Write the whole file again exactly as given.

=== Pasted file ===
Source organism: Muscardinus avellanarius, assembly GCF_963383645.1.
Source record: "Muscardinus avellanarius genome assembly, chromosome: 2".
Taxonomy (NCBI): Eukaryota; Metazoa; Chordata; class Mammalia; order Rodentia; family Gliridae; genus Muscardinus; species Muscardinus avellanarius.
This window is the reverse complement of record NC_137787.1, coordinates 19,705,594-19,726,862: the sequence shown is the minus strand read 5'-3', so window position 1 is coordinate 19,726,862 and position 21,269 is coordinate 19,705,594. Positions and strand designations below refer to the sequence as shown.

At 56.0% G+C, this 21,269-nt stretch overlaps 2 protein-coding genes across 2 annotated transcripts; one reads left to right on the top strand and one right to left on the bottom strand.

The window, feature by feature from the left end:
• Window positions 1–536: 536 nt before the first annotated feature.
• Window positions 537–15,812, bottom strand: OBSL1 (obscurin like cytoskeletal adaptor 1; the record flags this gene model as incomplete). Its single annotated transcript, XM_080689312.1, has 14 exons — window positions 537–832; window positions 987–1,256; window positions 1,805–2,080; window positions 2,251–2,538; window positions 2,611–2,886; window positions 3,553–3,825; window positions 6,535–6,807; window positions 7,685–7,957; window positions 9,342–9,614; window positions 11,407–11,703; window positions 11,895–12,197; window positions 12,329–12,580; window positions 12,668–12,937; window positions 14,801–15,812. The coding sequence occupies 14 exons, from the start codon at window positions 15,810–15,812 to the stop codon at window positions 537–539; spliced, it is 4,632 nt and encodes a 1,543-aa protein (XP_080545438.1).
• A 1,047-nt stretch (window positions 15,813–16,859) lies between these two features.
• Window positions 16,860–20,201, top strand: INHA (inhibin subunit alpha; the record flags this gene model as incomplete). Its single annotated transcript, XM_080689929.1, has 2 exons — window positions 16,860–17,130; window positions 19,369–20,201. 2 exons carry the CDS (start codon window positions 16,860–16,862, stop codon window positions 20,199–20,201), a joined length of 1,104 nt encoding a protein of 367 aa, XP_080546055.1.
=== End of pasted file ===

Source organism: Muscardinus avellanarius, assembly GCF_963383645.1.
Source record: "Muscardinus avellanarius genome assembly, chromosome: 2".
Taxonomy (NCBI): Eukaryota; Metazoa; Chordata; class Mammalia; order Rodentia; family Gliridae; genus Muscardinus; species Muscardinus avellanarius.
This window is the reverse complement of record NC_137787.1, coordinates 19,705,594-19,726,862: the sequence shown is the minus strand read 5'-3', so window position 1 is coordinate 19,726,862 and position 21,269 is coordinate 19,705,594. Positions and strand designations below refer to the sequence as shown.

At 56.0% G+C, this 21,269-nt stretch overlaps 2 protein-coding genes across 2 annotated transcripts; one reads left to right on the top strand and one right to left on the bottom strand.

The window, feature by feature from the left end:
• Window positions 1–536: 536 nt before the first annotated feature.
• Window positions 537–15,812, bottom strand: OBSL1 (obscurin like cytoskeletal adaptor 1; the record flags this gene model as incomplete). Its single annotated transcript, XM_080689312.1, has 14 exons — window positions 537–832; window positions 987–1,256; window positions 1,805–2,080; window positions 2,251–2,538; window positions 2,611–2,886; window positions 3,553–3,825; window positions 6,535–6,807; window positions 7,685–7,957; window positions 9,342–9,614; window positions 11,407–11,703; window positions 11,895–12,197; window positions 12,329–12,580; window positions 12,668–12,937; window positions 14,801–15,812. The coding sequence occupies 14 exons, from the start codon at window positions 15,810–15,812 to the stop codon at window positions 537–539; spliced, it is 4,632 nt and encodes a 1,543-aa protein (XP_080545438.1).
• A 1,047-nt stretch (window positions 15,813–16,859) lies between these two features.
• Window positions 16,860–20,201, top strand: INHA (inhibin subunit alpha; the record flags this gene model as incomplete). Its single annotated transcript, XM_080689929.1, has 2 exons — window positions 16,860–17,130; window positions 19,369–20,201. 2 exons carry the CDS (start codon window positions 16,860–16,862, stop codon window positions 20,199–20,201), a joined length of 1,104 nt encoding a protein of 367 aa, XP_080546055.1.